The era of modern tourism in Clare begins with the opening of the railway line between Limerick and Ennis in 1859. Ironically the coming of the railway did not lead to an increase in travel literature but rather the reverse. By travelling at speed tourists saw less of the countryside so there was less need for tour books. In any event, travel had become so inexpensive, it was more interesting to travel oneself than to read the accounts of others. An exception to the trend was the Wexford author Thomas Lacy, who used the train extensively to collect material for his book Sights and Scenes of our Fatherland. Lacy, who had a penchant for architecture, wrote extraordinarily detailed accounts of the interiors of the newly constructed Catholic churches. As tourist numbers increased a steam ship operated between Galway and Ballyvaughan. The English pedestrian William Barry was among the early passengers to take advantage of the service, which greatly increased the number of visitors taking the spa waters at Lisdoonvarna. Hotel standards, however, still fell well below the expectations of continental visitors and the French author Marie de Bovet in 1890 was deeply critical of the standard of the hotel accommodation she encountered in Kilkee and Miltown Malbay. By 1909 the Irish language revival was in full sway. In his tour as Gaeilge, Peadar Ó hAnnracháin produced a most informative account of the county’s Gaelic poets and the language as it was then spoken in north Clare. Peadar has the distinction also of being the only traveller in this anthology to have toured the county by bicycle.
In the early twentieth century, despite a huge increase in the number of books, few tours of any quality were published. There appear to be no accounts associated with the War of Independence, which is strange, or perhaps such accounts were written but await discovery. In any event it was not until professional writers like Seán Ó Faoláin and Frank O’Connor published their travel books in the 1940s that quality accounts of the county again appear.
The coverage the different parts of the county receive in these accounts is uneven. While some areas have several reports devoted to them, other parts are hardly mentioned. There were three basic corridors in the county through which travellers moved. The first is the passage along the Shannon from Limerick to O’Brien’s Bridge, Killaloe and Scarriff. John Stevens used this route on his march to Athlone in 1690, as did the French aristocrat, the Chevalier De Latocnaye, in 1797. With the completion of the Grand Canal to the Shannon in 1804, many travellers entered the county by boat through Lough Derg. This is how Johann Kohl entered Clare in 1842 as did the canal enthusiast, L.T.C. Rolt, in his voyage down the Shannon in 1946. The second corridor through the county was the central roadway connecting Gort with Ennis, Newmarket on Fergus, Sixmilebridge and Limerick. This became a tolled turnpike road as early as 1734. But it was the setting up of the regular stage coach service in the first decade of the nineteenth century that made it particularly attractive to travellers. Joseph Lancaster used it in 1812 as did Henry Inglis in 1834 and William Thackeray in 1842. Today it still remains the principal conduit for traffic through the county. The third corridor was along the west coast. From Kilrush to Kilkee, Miltown Malbay, Lehinch and Ballyvaughan. John Bowden was among the first to use this route in 1791. But it was the opening up of the steam boat service from Galway to Ballyvaughan in the 1860s that really made the route attractive. Travellers could land in north Clare, visit Lisdoonvarna, tour down along the west coast and take the boat at Kilrush for either Limerick or Tarbert.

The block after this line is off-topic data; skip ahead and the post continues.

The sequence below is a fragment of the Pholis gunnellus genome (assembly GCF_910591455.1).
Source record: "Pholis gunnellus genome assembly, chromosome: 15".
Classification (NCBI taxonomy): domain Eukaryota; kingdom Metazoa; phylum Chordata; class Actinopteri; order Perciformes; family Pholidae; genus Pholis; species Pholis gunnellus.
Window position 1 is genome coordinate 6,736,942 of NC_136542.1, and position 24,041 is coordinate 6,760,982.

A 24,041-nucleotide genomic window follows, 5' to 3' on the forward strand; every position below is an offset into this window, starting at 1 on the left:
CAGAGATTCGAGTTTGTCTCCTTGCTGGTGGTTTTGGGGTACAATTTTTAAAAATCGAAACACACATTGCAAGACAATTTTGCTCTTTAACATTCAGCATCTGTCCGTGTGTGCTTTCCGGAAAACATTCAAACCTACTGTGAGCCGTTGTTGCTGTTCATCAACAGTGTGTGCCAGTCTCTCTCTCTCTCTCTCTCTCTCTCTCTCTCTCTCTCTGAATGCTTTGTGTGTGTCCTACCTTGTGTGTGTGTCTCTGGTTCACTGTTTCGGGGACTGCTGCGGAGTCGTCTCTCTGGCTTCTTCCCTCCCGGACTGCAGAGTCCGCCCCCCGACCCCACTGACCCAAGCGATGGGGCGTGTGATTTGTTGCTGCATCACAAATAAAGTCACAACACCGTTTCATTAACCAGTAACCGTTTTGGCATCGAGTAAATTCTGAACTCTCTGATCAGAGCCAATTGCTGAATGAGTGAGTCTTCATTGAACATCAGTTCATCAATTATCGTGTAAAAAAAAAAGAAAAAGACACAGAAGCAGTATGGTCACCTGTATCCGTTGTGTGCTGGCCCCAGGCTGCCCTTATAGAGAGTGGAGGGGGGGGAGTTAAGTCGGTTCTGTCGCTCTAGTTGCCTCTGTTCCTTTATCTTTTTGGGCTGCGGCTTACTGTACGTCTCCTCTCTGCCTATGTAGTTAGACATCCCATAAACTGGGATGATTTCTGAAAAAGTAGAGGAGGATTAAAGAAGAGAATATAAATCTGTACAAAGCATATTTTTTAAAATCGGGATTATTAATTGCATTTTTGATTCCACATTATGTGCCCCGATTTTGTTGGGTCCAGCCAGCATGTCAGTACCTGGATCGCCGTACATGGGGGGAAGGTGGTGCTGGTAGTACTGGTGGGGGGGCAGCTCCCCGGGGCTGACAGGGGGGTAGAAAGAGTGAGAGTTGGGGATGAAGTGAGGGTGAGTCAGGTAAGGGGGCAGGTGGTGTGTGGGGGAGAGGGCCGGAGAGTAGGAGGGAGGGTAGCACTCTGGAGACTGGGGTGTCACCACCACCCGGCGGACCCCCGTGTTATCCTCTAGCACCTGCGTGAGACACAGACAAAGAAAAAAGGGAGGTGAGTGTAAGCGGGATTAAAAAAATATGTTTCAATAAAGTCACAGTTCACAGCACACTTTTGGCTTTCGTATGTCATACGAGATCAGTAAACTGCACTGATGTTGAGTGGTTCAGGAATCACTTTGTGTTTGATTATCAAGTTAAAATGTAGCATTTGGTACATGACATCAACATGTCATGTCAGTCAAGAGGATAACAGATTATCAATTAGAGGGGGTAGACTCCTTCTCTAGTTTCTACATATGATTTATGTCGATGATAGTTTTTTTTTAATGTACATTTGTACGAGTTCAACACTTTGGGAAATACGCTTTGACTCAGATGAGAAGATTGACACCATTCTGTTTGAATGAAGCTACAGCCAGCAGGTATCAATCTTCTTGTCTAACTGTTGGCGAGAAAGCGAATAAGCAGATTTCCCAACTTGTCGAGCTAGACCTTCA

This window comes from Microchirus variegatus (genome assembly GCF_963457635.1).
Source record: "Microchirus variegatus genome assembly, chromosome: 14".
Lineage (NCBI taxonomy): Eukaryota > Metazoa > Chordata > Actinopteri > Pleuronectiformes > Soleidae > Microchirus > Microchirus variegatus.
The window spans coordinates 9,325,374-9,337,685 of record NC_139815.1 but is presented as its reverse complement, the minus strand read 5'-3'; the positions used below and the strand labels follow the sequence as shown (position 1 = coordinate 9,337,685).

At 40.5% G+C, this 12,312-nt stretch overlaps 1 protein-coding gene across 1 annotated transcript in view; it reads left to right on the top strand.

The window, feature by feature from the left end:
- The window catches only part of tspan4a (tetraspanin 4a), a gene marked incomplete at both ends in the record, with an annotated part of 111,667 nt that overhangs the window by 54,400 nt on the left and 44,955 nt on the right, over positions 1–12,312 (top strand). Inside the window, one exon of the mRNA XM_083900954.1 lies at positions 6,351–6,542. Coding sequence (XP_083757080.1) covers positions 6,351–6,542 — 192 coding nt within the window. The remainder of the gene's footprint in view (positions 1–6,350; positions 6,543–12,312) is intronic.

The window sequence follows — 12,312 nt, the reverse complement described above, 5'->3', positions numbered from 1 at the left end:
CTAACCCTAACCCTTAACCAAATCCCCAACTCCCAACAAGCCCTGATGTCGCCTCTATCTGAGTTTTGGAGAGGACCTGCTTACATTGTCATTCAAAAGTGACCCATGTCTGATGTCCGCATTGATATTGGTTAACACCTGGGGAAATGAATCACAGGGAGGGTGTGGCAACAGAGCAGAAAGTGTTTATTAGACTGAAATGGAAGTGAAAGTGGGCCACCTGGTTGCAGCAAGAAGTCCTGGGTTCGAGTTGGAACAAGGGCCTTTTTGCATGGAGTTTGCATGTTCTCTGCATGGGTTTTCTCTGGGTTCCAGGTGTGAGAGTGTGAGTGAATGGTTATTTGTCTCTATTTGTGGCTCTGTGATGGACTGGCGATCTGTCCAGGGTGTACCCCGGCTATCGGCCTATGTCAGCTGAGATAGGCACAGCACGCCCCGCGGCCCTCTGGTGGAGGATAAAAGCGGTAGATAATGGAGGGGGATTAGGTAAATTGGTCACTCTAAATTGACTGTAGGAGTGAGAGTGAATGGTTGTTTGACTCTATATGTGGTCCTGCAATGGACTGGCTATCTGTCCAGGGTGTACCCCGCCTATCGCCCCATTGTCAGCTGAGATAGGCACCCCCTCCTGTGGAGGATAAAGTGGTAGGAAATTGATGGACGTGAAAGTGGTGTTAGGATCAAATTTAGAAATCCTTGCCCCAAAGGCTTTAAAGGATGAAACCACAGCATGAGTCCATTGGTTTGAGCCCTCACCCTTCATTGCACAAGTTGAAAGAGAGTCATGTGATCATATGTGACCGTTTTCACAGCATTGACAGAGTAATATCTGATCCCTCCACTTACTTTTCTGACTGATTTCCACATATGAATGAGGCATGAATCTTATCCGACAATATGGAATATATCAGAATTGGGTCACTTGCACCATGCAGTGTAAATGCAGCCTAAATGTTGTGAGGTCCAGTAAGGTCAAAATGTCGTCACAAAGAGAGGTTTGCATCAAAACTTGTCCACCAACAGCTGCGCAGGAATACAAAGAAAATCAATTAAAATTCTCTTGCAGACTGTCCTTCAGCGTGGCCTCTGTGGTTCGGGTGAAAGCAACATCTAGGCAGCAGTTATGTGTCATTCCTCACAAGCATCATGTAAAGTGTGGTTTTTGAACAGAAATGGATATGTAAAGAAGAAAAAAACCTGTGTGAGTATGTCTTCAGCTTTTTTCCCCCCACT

The intermediate areas of the county are but poorly served. In east Clare, for instance, there is no account of the town of Tulla, or the villages of Kilkishen or O’Callaghan’s Mills. Similarly with west Clare, the tract of territory from Kilmaley and Connolly to Kilmihil and Cooraclare receives not a single mention. Perhaps such areas will feature in future tours.
Although almost seventy accounts of Clare appear in this anthology, the collection is by no means exhaustive. Many more good tours await discovery. Some are still in manuscript form, others hidden in obscure journals or in appendices to larger printed works. In many ways the tours appearing here are the most obvious ones. At some future date, perhaps at the end of the next century, some individual may well undertake a similar project, publishing those tours yet to be discovered and the new ones to be written.
Autobiographies and memoirs were excluded
on the basis that the accounts were written many years after the events
described. Some reports ran to over seventy pages and it was necessary
to reduce them to more manageable proportions. Generally pseudo-historical
matter, descriptions of picturesque scenery and information derived from
secondary sources was excluded. An ellipse (three dots) indicates in the
text where sentences have been deleted; material deleted at the end of
paragraphs is indicated by an ellipse and a full stop. Words occurring
within square brackets were inserted by the editor. Capitalisation was
normalised, ancient spelling modernised and misprints, spelling errors
etc. silently corrected. Names of people and places appear as in the original